Many managers micromanage, many more than recognize it in themselves.
To some managers, micromanage is an outcome of a pursuit of perfection. Such managers cannot delegate well. And, when they delegate, they try to control their employees every step much to the peril of the employees’ learning and sense of autonomy.
To others, jyo micromanagement is about authority and power and to some degree, it is. Such managers tend to lack confidence, are not trusting of their employees, and lack the ability to develop an accountable and productive work environment.
Sometimes, micromanagers lack in feedback skills. They hesitate to provide candid, timely, and direct feedback to their employees.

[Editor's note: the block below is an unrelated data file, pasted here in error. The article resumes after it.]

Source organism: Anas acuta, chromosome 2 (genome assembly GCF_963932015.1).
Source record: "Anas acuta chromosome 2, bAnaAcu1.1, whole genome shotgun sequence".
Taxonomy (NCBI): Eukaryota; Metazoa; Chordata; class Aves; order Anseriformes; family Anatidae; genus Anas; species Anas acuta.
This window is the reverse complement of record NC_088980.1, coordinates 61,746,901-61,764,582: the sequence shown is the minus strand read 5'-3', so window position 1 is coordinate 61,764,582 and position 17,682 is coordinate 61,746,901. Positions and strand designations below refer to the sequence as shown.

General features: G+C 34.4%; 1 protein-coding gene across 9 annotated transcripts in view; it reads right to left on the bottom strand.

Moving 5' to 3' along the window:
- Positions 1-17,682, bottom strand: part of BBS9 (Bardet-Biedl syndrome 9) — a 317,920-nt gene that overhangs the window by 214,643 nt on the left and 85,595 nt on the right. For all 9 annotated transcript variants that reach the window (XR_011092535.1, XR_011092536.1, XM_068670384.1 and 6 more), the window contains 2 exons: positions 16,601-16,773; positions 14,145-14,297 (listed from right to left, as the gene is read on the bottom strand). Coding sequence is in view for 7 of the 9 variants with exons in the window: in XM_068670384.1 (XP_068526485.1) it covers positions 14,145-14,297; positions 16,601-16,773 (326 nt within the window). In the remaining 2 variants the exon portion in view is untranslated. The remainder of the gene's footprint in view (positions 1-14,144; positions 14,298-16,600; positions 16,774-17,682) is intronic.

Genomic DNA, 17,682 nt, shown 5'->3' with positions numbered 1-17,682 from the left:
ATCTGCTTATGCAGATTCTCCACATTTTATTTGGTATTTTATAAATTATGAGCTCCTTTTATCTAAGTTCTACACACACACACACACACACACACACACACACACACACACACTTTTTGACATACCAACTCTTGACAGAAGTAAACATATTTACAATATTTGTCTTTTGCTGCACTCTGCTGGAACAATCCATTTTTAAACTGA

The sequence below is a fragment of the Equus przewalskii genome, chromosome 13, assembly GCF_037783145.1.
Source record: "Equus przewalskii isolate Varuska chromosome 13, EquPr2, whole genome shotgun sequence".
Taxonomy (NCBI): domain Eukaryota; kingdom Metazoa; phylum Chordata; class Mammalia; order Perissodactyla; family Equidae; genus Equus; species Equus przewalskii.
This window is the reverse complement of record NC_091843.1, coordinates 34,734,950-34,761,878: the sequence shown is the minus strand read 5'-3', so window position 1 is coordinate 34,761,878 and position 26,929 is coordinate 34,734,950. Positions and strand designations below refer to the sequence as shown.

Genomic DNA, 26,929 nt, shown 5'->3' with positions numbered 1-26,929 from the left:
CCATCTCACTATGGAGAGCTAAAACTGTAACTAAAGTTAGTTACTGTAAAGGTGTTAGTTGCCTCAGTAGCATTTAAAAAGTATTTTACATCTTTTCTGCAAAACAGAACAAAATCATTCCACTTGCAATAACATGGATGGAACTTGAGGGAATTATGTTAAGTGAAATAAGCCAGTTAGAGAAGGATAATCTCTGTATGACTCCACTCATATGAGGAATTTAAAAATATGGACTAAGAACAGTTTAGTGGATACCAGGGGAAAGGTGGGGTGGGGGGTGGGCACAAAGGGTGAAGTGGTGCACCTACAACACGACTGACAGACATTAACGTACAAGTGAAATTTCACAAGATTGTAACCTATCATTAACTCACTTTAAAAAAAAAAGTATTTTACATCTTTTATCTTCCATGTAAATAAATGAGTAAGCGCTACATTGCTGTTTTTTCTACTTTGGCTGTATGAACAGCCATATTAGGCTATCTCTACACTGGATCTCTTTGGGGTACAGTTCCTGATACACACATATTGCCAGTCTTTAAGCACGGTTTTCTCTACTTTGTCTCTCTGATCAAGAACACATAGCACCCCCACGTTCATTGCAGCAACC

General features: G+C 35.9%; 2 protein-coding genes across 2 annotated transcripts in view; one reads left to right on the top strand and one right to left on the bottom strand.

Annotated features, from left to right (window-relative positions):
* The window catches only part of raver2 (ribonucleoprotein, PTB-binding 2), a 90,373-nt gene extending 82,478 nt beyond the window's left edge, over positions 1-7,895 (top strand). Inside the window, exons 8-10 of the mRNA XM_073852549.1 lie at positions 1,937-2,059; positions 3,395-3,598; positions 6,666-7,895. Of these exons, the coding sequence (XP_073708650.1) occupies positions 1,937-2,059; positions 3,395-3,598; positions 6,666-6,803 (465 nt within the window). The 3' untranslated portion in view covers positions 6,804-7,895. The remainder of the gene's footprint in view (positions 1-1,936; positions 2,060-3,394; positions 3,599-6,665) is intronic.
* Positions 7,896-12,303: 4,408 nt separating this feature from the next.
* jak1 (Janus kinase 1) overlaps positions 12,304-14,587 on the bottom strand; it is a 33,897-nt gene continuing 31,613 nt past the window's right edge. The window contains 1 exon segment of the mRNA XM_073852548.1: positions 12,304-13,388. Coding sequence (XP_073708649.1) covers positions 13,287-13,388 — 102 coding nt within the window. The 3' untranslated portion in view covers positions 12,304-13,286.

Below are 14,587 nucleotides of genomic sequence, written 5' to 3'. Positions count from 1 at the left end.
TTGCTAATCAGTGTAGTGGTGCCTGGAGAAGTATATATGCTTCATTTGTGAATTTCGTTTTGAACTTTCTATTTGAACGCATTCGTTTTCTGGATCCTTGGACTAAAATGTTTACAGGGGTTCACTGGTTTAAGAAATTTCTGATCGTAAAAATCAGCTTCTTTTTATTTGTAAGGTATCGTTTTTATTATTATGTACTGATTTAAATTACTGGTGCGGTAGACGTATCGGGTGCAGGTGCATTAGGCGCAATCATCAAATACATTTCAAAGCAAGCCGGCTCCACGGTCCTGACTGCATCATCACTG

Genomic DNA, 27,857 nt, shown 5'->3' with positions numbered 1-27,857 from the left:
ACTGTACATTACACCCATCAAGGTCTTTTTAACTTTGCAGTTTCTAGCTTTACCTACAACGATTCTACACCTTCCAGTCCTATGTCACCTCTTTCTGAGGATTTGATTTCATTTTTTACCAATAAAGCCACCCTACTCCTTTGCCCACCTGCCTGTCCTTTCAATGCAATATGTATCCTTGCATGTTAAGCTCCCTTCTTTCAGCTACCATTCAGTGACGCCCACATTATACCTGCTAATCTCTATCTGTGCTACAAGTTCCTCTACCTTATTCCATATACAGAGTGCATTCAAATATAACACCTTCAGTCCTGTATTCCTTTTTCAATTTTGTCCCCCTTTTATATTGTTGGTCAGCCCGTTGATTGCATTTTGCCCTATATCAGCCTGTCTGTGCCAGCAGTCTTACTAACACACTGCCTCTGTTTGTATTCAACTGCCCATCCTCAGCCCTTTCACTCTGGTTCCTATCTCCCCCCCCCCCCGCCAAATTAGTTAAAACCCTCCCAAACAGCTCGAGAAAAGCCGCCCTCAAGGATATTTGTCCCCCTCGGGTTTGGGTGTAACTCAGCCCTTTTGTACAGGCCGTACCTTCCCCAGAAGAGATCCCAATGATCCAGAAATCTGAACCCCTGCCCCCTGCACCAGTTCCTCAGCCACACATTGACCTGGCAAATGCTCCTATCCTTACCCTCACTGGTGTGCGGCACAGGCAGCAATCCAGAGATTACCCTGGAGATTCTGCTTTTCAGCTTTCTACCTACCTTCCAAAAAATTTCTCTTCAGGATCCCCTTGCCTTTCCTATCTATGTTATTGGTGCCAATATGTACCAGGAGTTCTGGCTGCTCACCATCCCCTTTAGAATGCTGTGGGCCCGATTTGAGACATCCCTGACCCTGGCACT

If you find yourself micromanaging, ask for some coaching on how to delegate, set expectations, and hold your employees accountable. Begin by letting your teams know that you trust their ability to do their job and offer to lessen your involvement in their day-to-day work. Assure them you are available should they need you.
As you learn to micromanage less and improve your management style, you will improve the effectiveness of your employees and develop their confidence. Also, micromanaging less enables you to focus on the more important work and thus improve the quality of your own work. You will also improve the working relationships with your employees.